This article by Maddalaine Ansell, chief executive of University Alliance, was originally published in Research Fortnight on 19 July 2016.
Researchers love to hate the Research Excellence Framework. Some say that it is overly burdensome and expensive. Others think it creates the wrong incentives; encouraging universities to game their way to better results. Yet others criticise it for driving a wedge between researchers selected for assessment and those left out.
University managers, policymakers and funders, on the other hand, believe that it is a useful management tool that has increased research quality, helped justify funding and shaped national priorities. Perhaps because of this, ministers have been clear that it’s here to stay. The results of the next exercise are expected—probably—by 2021.
It’s easy to pick holes. Working out how to improve the REF—the task Nicholas Stern faces—is far harder. The many, sometimes contradictory, submissions to his review may or may not have been helpful.
The biggest bone of contention is whether to assess institutional performance through the mandatory submission of all staff, or whether universities may continue to select staff and units of assessment. In our submission to the Stern review, University Alliance supported the latter.
The present approach produces granular data for funding allocation. This ensures that research excellence is identified and rewarded wherever it exists, even in smaller institutions that have historically received little or no funding. It also means staff can move fluidly between research, teaching and knowledge exchange.
This is particularly useful for universities with strong links to industry, where staff may do commercially sensitive research that they cannot publish. Requiring all staff to be submitted to the REF would discourage this flexibility.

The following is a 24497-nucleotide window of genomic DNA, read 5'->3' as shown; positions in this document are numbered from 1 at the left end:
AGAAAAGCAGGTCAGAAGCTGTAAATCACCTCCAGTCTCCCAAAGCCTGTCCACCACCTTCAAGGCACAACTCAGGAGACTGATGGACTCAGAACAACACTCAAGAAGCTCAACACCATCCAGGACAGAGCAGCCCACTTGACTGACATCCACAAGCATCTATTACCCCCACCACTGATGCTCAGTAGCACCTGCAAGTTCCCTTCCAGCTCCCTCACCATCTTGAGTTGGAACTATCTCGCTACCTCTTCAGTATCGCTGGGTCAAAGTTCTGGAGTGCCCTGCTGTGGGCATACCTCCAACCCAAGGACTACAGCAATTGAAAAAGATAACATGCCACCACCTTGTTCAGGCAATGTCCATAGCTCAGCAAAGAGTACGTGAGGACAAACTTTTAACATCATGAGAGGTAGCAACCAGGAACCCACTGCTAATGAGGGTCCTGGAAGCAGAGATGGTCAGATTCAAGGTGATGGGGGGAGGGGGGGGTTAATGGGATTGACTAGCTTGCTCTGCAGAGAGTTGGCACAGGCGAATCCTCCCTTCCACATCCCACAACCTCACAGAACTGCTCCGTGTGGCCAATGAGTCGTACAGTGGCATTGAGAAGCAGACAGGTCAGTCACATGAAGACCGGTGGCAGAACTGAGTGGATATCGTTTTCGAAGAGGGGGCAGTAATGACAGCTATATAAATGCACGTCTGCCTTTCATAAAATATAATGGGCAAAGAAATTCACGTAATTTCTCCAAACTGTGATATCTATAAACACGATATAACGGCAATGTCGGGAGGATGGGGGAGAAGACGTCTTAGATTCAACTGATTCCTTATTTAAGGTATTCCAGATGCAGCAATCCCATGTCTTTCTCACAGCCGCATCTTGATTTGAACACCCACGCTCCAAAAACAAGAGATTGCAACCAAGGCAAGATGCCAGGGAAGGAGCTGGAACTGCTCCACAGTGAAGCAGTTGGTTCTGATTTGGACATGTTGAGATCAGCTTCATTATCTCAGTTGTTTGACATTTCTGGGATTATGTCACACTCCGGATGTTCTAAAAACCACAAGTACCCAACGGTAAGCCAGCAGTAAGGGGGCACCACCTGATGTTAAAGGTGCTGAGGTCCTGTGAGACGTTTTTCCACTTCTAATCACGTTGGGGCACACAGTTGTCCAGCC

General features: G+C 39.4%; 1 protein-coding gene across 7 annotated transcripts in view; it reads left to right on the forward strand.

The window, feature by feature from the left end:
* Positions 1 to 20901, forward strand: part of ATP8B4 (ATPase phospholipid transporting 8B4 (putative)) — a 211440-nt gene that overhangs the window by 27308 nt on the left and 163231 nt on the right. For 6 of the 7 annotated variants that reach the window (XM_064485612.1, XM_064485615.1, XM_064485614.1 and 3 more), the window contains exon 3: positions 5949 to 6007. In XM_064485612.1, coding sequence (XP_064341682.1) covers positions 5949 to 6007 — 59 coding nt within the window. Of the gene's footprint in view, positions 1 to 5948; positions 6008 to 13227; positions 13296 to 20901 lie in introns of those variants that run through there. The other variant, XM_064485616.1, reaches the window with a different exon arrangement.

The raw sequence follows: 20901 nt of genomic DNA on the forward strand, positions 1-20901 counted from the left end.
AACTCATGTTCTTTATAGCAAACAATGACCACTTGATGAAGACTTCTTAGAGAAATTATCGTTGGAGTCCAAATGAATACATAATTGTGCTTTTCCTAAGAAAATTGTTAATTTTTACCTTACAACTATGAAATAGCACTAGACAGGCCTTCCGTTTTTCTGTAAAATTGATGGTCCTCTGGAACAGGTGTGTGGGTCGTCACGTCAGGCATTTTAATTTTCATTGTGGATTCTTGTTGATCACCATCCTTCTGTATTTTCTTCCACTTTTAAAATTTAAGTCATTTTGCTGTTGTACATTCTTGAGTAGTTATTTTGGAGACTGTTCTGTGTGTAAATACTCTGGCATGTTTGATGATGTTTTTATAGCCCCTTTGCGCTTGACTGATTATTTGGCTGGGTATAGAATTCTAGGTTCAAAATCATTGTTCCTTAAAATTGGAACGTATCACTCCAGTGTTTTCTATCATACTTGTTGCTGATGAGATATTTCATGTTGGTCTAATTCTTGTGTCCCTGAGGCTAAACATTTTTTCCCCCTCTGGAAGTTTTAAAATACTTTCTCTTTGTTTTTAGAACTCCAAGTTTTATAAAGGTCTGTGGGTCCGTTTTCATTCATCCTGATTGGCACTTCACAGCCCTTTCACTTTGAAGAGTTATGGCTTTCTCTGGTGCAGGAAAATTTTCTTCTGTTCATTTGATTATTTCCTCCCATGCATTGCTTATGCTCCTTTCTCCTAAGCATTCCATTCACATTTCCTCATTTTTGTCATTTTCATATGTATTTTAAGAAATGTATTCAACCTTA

Those arguing for institutional-level assessment portray it as less time-consuming, less divisive, and less vulnerable to gaming. This may all be true, although the games may just change, rather than vanish. Nevertheless, it is not surprising that the loudest advocates of this approach are the universities that receive the lion’s share of the funding. Institutional-level assessment would make their share grow even larger.
This would not help the government’s aim of creating a dynamic research base. Allocating funds on the basis of scale or track record would disadvantage new challengers. It is better to have a system where every institution has to stay on its toes.
Universal staff submissions would also bring administrative challenges. Submitting all staff would mean that panels would have a great deal more to assess; at greater expense. Seeking to reduce the burden by sampling could produce some very odd results in universities with diverse portfolios, including spells in industry. Developing a robust system by 2021 might be tricky.
The present government understands that our research strength depends on diversity and dynamism, and that maintaining them requires both core and project funding. Without it, the less research-intensive institutions could not develop their competitiveness. Maintaining selective staff assessment would do most to promote excellence through competition.
The higher education and research bill that is before the UK parliament reiterates the commitment to this dual support system and seeks to give it statutory protection. The plan to create Research England—a separate entity within the proposed umbrella body UK Research and Innovation (UKRI)—to take responsibility for the REF from the Higher Education Funding Council for England is also helpful.
This is not to say that the REF is perfect as it is. Combining assessment of a research unit’s environment with its support for creating impact—conveyed separately through the impact statement in REF 2014—would be more efficient and give a more holistic picture of how universities are trying to ensure their research makes a difference. We might also usefully broaden the definition of impact, and create alignment with the Teaching Excellence Framework, by including research-informed teaching as a valid impact.
The biggest win, however, might come from making better use of the data generated by the REF to understand not just individual institutions but the research base as a whole. Transferring core funding allocations to UKRI—which will also administer project-based funding—provides an opportunity to create a specialist national research analysis unit to study all forms of research performance and capability across the whole sector. This would improve the evidence base for publicly funded research in the round.
Any robust system is going to come at a cost. The important thing is to make sure that the benefits justify that cost. The present system creates a more or less level playing field that supports a dynamic research base, allows challenges to emerge and ensures excellence is funded wherever it is found. Let’s build on these strengths, not undermine them.